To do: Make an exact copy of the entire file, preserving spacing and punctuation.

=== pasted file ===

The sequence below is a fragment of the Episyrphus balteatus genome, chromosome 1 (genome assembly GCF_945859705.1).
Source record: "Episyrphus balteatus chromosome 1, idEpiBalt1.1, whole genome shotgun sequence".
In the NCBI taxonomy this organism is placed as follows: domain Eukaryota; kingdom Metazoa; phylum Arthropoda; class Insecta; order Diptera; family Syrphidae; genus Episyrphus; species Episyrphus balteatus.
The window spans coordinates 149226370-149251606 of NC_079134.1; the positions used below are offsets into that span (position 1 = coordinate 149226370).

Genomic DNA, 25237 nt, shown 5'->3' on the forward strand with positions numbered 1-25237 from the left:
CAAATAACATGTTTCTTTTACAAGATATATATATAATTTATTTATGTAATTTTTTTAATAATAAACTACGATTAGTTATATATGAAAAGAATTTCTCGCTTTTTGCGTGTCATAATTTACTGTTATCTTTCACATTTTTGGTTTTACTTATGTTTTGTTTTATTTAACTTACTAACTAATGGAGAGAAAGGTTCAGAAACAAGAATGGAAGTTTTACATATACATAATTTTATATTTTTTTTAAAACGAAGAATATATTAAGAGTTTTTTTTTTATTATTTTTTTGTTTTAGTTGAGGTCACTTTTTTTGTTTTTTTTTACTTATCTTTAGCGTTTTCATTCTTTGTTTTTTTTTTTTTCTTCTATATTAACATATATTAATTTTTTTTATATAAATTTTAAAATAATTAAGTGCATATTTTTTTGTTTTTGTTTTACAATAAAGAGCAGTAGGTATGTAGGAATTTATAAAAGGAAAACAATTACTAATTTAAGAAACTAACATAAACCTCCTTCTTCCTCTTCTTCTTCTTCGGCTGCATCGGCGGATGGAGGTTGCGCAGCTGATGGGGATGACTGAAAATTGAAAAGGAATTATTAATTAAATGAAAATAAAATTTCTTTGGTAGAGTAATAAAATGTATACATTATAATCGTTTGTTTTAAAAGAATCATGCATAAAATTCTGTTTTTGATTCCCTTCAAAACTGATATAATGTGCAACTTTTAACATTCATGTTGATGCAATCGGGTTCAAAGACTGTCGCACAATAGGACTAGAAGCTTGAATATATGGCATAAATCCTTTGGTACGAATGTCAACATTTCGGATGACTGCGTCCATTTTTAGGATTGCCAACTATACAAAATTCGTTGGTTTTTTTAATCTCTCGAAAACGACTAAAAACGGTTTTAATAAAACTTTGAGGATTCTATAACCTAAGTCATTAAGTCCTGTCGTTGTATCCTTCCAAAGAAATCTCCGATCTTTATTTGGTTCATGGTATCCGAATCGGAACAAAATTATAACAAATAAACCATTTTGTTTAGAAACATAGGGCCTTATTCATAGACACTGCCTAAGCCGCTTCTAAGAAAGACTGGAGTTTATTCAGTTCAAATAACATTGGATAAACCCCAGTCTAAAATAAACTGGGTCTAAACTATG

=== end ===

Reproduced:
The sequence below is a fragment of the Episyrphus balteatus genome, chromosome 1 (genome assembly GCF_945859705.1).
Source record: "Episyrphus balteatus chromosome 1, idEpiBalt1.1, whole genome shotgun sequence".
In the NCBI taxonomy this organism is placed as follows: domain Eukaryota; kingdom Metazoa; phylum Arthropoda; class Insecta; order Diptera; family Syrphidae; genus Episyrphus; species Episyrphus balteatus.
The window spans coordinates 149226370-149251606 of NC_079134.1; the positions used below are offsets into that span (position 1 = coordinate 149226370).

Genomic DNA, 25237 nt, shown 5'->3' on the forward strand with positions numbered 1-25237 from the left:
CAAATAACATGTTTCTTTTACAAGATATATATATAATTTATTTATGTAATTTTTTTAATAATAAACTACGATTAGTTATATATGAAAAGAATTTCTCGCTTTTTGCGTGTCATAATTTACTGTTATCTTTCACATTTTTGGTTTTACTTATGTTTTGTTTTATTTAACTTACTAACTAATGGAGAGAAAGGTTCAGAAACAAGAATGGAAGTTTTACATATACATAATTTTATATTTTTTTTAAAACGAAGAATATATTAAGAGTTTTTTTTTTATTATTTTTTTGTTTTAGTTGAGGTCACTTTTTTTGTTTTTTTTTACTTATCTTTAGCGTTTTCATTCTTTGTTTTTTTTTTTTTCTTCTATATTAACATATATTAATTTTTTTTATATAAATTTTAAAATAATTAAGTGCATATTTTTTTGTTTTTGTTTTACAATAAAGAGCAGTAGGTATGTAGGAATTTATAAAAGGAAAACAATTACTAATTTAAGAAACTAACATAAACCTCCTTCTTCCTCTTCTTCTTCTTCGGCTGCATCGGCGGATGGAGGTTGCGCAGCTGATGGGGATGACTGAAAATTGAAAAGGAATTATTAATTAAATGAAAATAAAATTTCTTTGGTAGAGTAATAAAATGTATACATTATAATCGTTTGTTTTAAAAGAATCATGCATAAAATTCTGTTTTTGATTCCCTTCAAAACTGATATAATGTGCAACTTTTAACATTCATGTTGATGCAATCGGGTTCAAAGACTGTCGCACAATAGGACTAGAAGCTTGAATATATGGCATAAATCCTTTGGTACGAATGTCAACATTTCGGATGACTGCGTCCATTTTTAGGATTGCCAACTATACAAAATTCGTTGGTTTTTTTAATCTCTCGAAAACGACTAAAAACGGTTTTAATAAAACTTTGAGGATTCTATAACCTAAGTCATTAAGTCCTGTCGTTGTATCCTTCCAAAGAAATCTCCGATCTTTATTTGGTTCATGGTATCCGAATCGGAACAAAATTATAACAAATAAACCATTTTGTTTAGAAACATAGGGCCTTATTCATAGACACTGCCTAAGCCGCTTCTAAGAAAGACTGGAGTTTATTCAGTTCAAATAACATTGGATAAACCCCAGTCTAAAATAAACTGGGTCTAAACTATG